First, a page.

Emergency oxygen on board commercial passenger airliners is provided not by pressurized oxygen tanks but by chemical oxygen generators. These are cylinders about the size of a tennis-ball can, containing a mixture of sodium chlorate, barium peroxide, and potassium perchlorate. If the cabin loses pressure the compartments holding these things will open, dropping those dinky plastic oxygen masks over the passengers’ heads; pulling on the masks tugs on a lanyard attached to the oxygen generator’s firing pin, setting off a little percussion cap. This produces enough energy to trigger the chemical reaction within the generator core whereby the sodium chlorate is reduced to sodium chloride and oxygen is given off in gas form; it’s a nice, elegant little reaction which does away with the need to carry dangerous pressurized tanks over passengers’ heads and allows the oxygen system to take up very little space.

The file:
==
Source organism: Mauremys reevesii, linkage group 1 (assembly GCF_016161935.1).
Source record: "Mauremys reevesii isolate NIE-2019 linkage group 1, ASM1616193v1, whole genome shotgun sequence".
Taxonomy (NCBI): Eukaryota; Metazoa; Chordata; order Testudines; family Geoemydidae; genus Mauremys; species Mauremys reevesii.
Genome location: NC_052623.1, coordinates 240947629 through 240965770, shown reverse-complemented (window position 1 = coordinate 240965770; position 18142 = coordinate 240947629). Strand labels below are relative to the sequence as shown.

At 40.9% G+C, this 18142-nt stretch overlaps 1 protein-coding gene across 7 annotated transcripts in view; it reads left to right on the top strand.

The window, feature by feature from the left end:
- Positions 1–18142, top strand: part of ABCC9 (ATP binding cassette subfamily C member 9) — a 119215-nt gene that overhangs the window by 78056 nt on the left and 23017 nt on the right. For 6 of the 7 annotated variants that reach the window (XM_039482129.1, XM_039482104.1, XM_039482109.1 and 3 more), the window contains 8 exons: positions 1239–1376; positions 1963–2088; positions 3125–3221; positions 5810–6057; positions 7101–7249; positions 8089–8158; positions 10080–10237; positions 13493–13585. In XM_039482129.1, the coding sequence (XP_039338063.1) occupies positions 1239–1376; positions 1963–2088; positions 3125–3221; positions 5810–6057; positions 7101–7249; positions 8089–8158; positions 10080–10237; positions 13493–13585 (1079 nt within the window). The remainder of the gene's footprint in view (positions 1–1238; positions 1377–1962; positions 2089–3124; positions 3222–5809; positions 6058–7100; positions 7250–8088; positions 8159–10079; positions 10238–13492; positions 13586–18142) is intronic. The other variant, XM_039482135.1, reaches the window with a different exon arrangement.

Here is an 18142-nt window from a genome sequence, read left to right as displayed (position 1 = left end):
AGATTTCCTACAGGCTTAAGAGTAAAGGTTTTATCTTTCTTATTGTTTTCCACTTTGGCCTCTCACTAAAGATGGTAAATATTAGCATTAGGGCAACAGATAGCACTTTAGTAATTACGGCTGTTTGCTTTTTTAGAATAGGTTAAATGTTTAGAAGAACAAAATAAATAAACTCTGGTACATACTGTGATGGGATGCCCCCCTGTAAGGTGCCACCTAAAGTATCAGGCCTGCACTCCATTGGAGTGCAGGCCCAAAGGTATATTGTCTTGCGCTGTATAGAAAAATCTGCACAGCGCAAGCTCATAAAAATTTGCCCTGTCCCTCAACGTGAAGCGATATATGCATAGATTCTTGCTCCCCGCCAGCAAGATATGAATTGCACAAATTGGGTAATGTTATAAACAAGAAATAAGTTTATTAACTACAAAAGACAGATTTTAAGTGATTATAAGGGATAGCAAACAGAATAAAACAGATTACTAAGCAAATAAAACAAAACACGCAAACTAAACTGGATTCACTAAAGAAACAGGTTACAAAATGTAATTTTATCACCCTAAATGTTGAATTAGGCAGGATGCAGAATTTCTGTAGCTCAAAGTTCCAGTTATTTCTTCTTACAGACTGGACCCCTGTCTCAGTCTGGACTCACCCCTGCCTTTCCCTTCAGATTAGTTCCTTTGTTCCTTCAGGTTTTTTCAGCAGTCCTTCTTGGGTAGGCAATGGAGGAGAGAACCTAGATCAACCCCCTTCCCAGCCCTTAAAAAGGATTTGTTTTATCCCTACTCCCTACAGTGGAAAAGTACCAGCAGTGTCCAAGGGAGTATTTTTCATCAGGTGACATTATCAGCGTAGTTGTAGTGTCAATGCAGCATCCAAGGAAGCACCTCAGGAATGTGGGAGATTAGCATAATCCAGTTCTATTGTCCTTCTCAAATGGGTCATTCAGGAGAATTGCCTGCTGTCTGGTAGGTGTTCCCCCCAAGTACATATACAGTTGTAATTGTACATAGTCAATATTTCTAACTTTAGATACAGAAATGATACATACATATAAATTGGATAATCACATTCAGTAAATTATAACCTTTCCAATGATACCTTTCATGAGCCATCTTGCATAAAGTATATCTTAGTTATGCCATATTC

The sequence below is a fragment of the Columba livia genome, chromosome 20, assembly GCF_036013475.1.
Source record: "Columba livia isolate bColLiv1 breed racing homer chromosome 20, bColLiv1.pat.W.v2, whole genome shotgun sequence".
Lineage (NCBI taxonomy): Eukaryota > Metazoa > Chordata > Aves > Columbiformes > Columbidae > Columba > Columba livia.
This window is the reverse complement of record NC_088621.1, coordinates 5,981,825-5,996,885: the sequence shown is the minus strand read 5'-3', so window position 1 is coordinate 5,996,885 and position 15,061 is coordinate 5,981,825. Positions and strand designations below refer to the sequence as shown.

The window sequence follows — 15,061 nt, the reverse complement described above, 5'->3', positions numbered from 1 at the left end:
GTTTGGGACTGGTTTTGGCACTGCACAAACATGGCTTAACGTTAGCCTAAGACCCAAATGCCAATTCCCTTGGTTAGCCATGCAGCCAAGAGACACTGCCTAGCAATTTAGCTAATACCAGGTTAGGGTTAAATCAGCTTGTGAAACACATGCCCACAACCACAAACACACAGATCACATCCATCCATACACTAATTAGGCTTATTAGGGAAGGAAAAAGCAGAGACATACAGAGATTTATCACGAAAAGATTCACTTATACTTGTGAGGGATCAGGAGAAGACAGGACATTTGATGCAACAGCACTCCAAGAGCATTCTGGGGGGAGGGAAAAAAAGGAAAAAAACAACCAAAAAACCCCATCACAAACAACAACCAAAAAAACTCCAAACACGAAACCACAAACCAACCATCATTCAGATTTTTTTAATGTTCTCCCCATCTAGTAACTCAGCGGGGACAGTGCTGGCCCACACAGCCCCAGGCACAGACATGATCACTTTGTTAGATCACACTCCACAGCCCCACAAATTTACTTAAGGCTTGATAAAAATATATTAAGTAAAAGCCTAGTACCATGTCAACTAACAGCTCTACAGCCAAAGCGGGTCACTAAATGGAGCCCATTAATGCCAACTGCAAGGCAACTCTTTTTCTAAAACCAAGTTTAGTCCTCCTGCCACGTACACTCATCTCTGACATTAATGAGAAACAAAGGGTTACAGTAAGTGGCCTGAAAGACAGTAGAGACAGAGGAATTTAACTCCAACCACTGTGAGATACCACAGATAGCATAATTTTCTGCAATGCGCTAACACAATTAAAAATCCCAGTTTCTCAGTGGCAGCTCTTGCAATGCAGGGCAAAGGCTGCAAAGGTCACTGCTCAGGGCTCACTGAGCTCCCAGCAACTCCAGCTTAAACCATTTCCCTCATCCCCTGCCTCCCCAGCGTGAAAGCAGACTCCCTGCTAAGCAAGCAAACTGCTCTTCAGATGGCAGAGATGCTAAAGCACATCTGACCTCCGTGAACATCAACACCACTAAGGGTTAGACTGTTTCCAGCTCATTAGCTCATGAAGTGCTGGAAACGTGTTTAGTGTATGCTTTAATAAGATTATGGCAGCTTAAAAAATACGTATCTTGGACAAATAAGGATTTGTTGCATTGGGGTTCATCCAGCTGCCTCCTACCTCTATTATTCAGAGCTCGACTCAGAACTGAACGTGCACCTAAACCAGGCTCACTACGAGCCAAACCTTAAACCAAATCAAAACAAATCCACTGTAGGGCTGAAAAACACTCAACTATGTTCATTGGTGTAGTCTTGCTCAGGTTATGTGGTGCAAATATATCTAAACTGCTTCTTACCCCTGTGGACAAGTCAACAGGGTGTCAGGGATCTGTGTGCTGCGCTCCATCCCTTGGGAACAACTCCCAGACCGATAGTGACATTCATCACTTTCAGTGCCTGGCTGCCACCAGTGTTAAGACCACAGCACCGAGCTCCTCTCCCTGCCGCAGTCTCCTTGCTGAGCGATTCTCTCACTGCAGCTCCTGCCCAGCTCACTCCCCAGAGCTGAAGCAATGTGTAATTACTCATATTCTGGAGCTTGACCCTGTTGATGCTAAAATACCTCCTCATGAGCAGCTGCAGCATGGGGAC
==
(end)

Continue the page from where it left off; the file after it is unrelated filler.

However, this reaction is exothermic. Powerfully so. An activated oxygen generator is capable of reaching temperatures of five hundred degrees while it’s working; for this reason it is vitally important that when you are carrying these things around or storing them you put a safety cap over the firing pin, preventing them from being triggered by mistake. This would seem to be common sense.
The investigation into ValuJet’s and SabreTech’s shipping and labeling policies and history revealed that not only were the oxygen generators being carried in the accident aircraft’s forward cargo bay not empty or secured for transportation, they were also not appropriately marked, had not been identified as hazardous materials, and were in fact not recognized by maintenance personnel as dangerous. They had been stacked in the cardboard boxes without safety caps, covered with a layer of bubble wrap, and shoved into the cargo bay along with the spare wheels. Apparently these generators had been removed from ValuJet planes when they passed their expiration dates, then left sitting around minus safety caps for several weeks until personnel were told to clean up the storage rooms for an upcoming site visit/audit, whereupon they were packed into boxes–still sans safety caps, as apparently these were unavailable–and sat around some more until someone finally asked if he should send them to Atlanta and was told “okay, that sounds good to me.”